Scientists are hopping for joy after a frog thought to be extinct for over a hundred years was recently rediscovered. The newly-named Frankixalus jerdonii, formerly known as Polypedates jerdonii, and before that, Prince (because it's a frog, geddit?) was rediscovered in an Indian forest by biologist Sathyabhama Das Biju. "We heard a full musical orchestra coming from the tree tops. It was magical. Of course we had to investigate,” Biju told Associated Press.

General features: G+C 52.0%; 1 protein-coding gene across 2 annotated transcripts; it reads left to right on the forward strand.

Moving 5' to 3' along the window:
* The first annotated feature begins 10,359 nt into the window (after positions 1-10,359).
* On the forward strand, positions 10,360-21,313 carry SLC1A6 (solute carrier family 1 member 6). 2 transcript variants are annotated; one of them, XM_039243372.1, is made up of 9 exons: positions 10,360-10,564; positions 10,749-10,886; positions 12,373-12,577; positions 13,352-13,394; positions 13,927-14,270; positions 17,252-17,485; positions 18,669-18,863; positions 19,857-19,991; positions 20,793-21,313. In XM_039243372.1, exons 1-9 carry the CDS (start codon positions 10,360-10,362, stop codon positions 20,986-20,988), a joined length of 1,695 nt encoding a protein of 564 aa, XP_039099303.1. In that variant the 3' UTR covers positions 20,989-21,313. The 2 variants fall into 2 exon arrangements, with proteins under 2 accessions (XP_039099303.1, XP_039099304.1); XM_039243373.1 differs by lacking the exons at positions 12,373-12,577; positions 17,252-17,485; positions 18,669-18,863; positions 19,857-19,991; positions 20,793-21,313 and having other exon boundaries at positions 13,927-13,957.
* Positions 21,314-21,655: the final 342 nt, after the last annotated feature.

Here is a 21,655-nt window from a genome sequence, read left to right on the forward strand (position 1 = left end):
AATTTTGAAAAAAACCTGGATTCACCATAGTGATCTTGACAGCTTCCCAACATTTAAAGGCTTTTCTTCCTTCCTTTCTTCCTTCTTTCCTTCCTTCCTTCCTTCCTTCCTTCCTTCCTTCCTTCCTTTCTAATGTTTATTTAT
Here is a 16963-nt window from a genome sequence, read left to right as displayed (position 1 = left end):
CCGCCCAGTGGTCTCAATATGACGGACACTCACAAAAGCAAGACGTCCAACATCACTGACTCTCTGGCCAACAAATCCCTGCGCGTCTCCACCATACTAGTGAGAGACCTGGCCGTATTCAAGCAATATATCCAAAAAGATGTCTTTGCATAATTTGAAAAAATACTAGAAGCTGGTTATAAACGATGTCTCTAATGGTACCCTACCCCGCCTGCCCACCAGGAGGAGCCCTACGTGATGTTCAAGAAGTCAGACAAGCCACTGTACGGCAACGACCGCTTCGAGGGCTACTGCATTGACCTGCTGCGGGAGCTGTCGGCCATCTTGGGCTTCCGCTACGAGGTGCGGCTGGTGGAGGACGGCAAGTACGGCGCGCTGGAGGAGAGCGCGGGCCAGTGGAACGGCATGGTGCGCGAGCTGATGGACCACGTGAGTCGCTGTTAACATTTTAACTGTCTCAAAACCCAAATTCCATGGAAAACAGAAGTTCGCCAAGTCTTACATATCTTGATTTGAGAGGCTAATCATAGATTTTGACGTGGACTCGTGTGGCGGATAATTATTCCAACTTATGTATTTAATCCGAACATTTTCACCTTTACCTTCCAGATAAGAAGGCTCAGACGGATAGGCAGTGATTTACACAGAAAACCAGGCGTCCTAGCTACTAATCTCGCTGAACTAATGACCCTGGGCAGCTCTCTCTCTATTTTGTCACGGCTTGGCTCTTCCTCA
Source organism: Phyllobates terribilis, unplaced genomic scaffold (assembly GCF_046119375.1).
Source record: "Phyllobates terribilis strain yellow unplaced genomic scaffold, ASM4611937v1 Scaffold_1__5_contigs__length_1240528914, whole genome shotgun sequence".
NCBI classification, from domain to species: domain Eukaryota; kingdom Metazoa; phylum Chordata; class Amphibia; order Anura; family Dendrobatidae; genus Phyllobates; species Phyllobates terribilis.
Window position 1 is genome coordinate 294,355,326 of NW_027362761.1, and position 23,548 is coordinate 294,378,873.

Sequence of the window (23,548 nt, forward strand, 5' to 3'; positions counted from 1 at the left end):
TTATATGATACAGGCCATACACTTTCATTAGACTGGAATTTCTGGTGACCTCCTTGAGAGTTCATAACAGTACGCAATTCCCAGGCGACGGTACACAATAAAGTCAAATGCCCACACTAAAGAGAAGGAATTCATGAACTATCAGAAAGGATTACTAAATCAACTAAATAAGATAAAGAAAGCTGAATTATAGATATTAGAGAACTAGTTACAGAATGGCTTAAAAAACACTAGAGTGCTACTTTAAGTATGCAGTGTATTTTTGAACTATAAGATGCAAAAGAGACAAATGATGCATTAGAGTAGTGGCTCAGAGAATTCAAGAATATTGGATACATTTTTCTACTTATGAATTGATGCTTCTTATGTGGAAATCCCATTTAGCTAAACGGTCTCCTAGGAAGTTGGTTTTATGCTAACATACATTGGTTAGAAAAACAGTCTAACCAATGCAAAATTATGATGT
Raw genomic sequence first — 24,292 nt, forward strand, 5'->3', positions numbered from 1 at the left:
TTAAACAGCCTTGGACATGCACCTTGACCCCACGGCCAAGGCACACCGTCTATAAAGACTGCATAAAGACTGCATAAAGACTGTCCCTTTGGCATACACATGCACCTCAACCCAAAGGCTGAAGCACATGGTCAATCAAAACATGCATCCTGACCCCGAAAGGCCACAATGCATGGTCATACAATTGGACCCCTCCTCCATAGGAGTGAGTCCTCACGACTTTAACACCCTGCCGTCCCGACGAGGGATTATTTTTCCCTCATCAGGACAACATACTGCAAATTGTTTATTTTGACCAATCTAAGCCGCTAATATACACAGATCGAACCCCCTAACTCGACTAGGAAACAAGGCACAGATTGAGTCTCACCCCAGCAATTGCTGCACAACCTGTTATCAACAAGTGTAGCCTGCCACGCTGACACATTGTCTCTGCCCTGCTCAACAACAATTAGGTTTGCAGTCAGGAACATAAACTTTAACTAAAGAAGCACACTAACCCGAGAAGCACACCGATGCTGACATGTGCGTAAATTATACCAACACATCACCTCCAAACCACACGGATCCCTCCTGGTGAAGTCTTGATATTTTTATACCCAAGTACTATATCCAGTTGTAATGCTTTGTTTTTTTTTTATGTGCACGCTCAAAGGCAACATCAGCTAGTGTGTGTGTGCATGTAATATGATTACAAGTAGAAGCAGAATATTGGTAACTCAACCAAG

The tree frog's survival is due in part to its unusual method of breeding. Females lay fertilized eggs in pools of water found in holes in trees, returning after the eggs have hatched to feed the tadpoles with unfertilized eggs. The tadpoles suck the eggs, and so do not develop teeth. When the frogs reach the adult stage, they differ from most other amphibians in having an exclusively vegetarian diet. Although zoologists are croaking ecstatically at the rediscovery, they warn that amphibians are still severely endangered. A third of all amphibians are in danger of extinction, according to the International Union for the Conservation of Nature. In the meantime, though, the tree frog gets an invitation to a great party hosted by the coelacanth and the Philippine naked-backed fruit bat -- two other among dozens of species once thought extinct and then found.
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